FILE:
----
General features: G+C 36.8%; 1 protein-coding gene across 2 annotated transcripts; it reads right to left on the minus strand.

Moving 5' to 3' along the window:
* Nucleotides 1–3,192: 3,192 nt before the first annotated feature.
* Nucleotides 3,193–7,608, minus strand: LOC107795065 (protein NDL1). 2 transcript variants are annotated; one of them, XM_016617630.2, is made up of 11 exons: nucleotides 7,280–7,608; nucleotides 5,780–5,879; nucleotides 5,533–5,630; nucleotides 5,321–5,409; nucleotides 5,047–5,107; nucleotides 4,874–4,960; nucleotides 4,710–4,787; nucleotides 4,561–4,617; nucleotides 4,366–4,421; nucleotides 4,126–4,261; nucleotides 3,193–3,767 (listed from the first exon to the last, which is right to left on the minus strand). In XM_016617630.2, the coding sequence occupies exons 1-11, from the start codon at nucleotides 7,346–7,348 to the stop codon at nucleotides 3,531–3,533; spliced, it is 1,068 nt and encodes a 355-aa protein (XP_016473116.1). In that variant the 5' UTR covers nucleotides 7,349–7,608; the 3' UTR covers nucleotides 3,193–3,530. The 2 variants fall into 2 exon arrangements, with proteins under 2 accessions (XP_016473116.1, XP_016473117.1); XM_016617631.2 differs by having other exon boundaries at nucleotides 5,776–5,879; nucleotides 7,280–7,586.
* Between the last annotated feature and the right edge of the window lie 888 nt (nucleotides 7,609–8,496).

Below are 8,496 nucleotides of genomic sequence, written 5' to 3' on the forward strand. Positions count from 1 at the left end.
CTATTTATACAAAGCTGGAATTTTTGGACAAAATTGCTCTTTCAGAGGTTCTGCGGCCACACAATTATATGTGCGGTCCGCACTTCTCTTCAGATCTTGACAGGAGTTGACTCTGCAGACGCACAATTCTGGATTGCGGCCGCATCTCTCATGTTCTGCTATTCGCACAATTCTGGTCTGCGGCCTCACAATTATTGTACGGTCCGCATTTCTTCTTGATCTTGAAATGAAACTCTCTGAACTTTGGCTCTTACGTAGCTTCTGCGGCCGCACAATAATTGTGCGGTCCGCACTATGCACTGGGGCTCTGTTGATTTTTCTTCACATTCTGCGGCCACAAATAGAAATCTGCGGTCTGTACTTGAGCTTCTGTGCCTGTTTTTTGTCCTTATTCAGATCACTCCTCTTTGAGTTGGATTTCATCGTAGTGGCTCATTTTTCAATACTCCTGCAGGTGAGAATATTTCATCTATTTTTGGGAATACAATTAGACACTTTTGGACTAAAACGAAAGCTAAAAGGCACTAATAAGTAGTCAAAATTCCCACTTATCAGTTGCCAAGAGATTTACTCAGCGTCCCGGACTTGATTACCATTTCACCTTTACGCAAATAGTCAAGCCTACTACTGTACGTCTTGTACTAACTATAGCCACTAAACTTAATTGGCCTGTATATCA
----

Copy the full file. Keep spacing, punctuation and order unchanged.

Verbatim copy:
General features: G+C 36.8%; 1 protein-coding gene across 2 annotated transcripts; it reads right to left on the minus strand.

Moving 5' to 3' along the window:
* Nucleotides 1–3,192: 3,192 nt before the first annotated feature.
* Nucleotides 3,193–7,608, minus strand: LOC107795065 (protein NDL1). 2 transcript variants are annotated; one of them, XM_016617630.2, is made up of 11 exons: nucleotides 7,280–7,608; nucleotides 5,780–5,879; nucleotides 5,533–5,630; nucleotides 5,321–5,409; nucleotides 5,047–5,107; nucleotides 4,874–4,960; nucleotides 4,710–4,787; nucleotides 4,561–4,617; nucleotides 4,366–4,421; nucleotides 4,126–4,261; nucleotides 3,193–3,767 (listed from the first exon to the last, which is right to left on the minus strand). In XM_016617630.2, the coding sequence occupies exons 1-11, from the start codon at nucleotides 7,346–7,348 to the stop codon at nucleotides 3,531–3,533; spliced, it is 1,068 nt and encodes a 355-aa protein (XP_016473116.1). In that variant the 5' UTR covers nucleotides 7,349–7,608; the 3' UTR covers nucleotides 3,193–3,530. The 2 variants fall into 2 exon arrangements, with proteins under 2 accessions (XP_016473116.1, XP_016473117.1); XM_016617631.2 differs by having other exon boundaries at nucleotides 5,776–5,879; nucleotides 7,280–7,586.
* Between the last annotated feature and the right edge of the window lie 888 nt (nucleotides 7,609–8,496).

Below are 8,496 nucleotides of genomic sequence, written 5' to 3' on the forward strand. Positions count from 1 at the left end.
CTATTTATACAAAGCTGGAATTTTTGGACAAAATTGCTCTTTCAGAGGTTCTGCGGCCACACAATTATATGTGCGGTCCGCACTTCTCTTCAGATCTTGACAGGAGTTGACTCTGCAGACGCACAATTCTGGATTGCGGCCGCATCTCTCATGTTCTGCTATTCGCACAATTCTGGTCTGCGGCCTCACAATTATTGTACGGTCCGCATTTCTTCTTGATCTTGAAATGAAACTCTCTGAACTTTGGCTCTTACGTAGCTTCTGCGGCCGCACAATAATTGTGCGGTCCGCACTATGCACTGGGGCTCTGTTGATTTTTCTTCACATTCTGCGGCCACAAATAGAAATCTGCGGTCTGTACTTGAGCTTCTGTGCCTGTTTTTTGTCCTTATTCAGATCACTCCTCTTTGAGTTGGATTTCATCGTAGTGGCTCATTTTTCAATACTCCTGCAGGTGAGAATATTTCATCTATTTTTGGGAATACAATTAGACACTTTTGGACTAAAACGAAAGCTAAAAGGCACTAATAAGTAGTCAAAATTCCCACTTATCAGTTGCCAAGAGATTTACTCAGCGTCCCGGACTTGATTACCATTTCACCTTTACGCAAATAGTCAAGCCTACTACTGTACGTCTTGTACTAACTATAGCCACTAAACTTAATTGGCCTGTATATCA